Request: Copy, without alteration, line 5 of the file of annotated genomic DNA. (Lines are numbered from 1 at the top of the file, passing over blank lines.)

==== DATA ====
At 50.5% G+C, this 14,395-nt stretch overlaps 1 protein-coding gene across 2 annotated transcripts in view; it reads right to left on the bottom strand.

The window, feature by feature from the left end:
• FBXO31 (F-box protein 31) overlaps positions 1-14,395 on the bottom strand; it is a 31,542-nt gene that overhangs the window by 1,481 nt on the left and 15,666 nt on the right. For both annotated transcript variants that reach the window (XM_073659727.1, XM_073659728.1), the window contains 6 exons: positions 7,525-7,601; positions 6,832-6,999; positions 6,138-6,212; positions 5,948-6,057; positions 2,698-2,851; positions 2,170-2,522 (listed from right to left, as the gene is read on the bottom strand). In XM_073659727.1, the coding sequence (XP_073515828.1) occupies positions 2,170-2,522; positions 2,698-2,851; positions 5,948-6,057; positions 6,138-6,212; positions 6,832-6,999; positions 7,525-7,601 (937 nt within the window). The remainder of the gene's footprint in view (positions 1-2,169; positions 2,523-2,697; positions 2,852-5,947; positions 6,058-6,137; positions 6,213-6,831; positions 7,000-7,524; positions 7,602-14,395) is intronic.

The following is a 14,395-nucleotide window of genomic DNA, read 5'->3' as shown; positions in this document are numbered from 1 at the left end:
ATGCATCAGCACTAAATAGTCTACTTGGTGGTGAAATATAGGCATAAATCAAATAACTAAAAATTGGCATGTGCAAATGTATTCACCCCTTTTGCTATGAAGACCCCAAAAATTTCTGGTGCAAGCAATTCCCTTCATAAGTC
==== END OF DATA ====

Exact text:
ATGCATCAGCACTAAATAGTCTACTTGGTGGTGAAATATAGGCATAAATCAAATAACTAAAAATTGGCATGTGCAAATGTATTCACCCCTTTTGCTATGAAGACCCCAAAAATTTCTGGTGCAAGCAATTCCCTTCATAAGTC